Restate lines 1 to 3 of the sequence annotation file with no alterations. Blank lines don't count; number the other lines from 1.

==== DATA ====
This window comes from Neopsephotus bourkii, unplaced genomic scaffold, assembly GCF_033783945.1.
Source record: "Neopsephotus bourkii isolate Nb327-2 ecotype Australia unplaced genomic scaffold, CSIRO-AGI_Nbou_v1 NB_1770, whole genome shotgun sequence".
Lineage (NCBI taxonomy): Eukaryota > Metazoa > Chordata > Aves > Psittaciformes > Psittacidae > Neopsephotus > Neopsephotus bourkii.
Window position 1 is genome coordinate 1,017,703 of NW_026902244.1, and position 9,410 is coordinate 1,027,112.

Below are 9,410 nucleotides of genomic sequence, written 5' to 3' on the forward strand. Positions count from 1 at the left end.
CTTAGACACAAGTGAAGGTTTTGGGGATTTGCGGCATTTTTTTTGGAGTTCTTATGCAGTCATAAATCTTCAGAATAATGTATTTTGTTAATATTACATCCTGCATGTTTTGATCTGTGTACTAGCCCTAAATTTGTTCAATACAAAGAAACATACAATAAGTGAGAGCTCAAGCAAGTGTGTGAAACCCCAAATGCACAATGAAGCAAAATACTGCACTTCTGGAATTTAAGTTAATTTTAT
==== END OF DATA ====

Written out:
This window comes from Neopsephotus bourkii, unplaced genomic scaffold, assembly GCF_033783945.1.
Source record: "Neopsephotus bourkii isolate Nb327-2 ecotype Australia unplaced genomic scaffold, CSIRO-AGI_Nbou_v1 NB_1770, whole genome shotgun sequence".
Lineage (NCBI taxonomy): Eukaryota > Metazoa > Chordata > Aves > Psittaciformes > Psittacidae > Neopsephotus > Neopsephotus bourkii.